I wasn’t able to attend the closing session at which all five groups presented their final results, but (with the permission of our group members and facilitators) I can share what the student group developed, and one member of the national agenda group has already blogged theirs, a project they call the Democracy Index. That group is undertaking an effort that resonates with and builds from what many contingent labor activists have been trying to do for years–develop a method for praising institutions that do well by their adjunct faculty, and just as importantly, calling out institutions that do wrong. There have been attempts in my field (Composition/Rhetoric/English) to push our professional organizations (MLA, CCCC, NCTE) to censure departments/programs with bad labor practices, and the response has always been that bylaws (and, they argue, laws about non-profit status) prevent them from censuring/punishing anybody. The Democracy Index doesn’t call for censure, specifically, but instead proposes to publicize rankings and reports on institutions’ treatment of adjunct faculty: compensation, but also access to professional resources, academic freedom, and shared governance (see Lesson #2, above).

Lesson #4: Throughout the conference (and certainly in other adjunct activist venues), one of the common tensions is over how to prioritize compensation vs governance and professionalization issues. Is it more important to make sure everybody can pay their rent and buy food first, even if that comes at the expense of governance rights, or do we establish governance rights first in order to demand compensation equity more effectively? The answer to that is largely local, of course. APSCUF does reasonably well in terms of compensation, particularly for full-time adjunct faculty, but adjunct access to governance rights and professional development is inconsistently supported. We must do better.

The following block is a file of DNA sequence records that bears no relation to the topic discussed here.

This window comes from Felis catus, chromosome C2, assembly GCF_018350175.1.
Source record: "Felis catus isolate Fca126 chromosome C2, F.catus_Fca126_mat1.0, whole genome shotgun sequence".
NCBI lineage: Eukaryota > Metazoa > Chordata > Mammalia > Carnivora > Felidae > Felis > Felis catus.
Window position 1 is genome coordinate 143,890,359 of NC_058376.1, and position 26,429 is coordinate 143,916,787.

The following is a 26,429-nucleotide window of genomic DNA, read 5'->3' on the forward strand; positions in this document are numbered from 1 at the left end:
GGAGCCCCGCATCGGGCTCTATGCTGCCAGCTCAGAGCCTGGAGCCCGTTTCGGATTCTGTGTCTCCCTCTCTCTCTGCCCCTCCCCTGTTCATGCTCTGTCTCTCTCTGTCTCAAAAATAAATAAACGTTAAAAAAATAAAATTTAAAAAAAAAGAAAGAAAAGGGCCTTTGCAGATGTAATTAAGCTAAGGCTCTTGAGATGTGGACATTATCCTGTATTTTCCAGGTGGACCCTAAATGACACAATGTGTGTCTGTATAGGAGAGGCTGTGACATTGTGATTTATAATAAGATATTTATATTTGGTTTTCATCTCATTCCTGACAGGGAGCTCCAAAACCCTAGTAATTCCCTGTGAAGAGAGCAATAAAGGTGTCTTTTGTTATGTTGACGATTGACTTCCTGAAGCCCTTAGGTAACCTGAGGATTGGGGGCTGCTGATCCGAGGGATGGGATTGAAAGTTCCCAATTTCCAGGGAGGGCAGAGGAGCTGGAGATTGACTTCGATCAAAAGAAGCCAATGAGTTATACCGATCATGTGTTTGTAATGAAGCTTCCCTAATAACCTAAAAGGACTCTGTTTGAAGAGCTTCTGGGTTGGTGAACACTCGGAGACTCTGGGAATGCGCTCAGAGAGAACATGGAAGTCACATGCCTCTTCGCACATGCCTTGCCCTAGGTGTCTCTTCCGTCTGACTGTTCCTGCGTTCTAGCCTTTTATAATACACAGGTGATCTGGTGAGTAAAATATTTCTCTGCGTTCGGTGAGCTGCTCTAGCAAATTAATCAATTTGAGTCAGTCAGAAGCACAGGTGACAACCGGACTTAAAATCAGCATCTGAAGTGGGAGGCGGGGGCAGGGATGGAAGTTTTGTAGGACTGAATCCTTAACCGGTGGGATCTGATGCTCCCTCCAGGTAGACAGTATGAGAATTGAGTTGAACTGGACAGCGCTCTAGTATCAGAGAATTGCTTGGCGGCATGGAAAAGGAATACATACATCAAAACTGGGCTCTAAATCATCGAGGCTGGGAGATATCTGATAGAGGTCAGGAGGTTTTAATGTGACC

The interest group on organizing with students produced a statement of Core Principles and Practices (click this link to download the file, which we saved as Student Strategy Document). Our conversations focused on the need to balance the ethics of democratic organizing (not coercing students into supporting adjuncts), the common issues that students and adjunct faculty face, and the needs of adjunct faculty.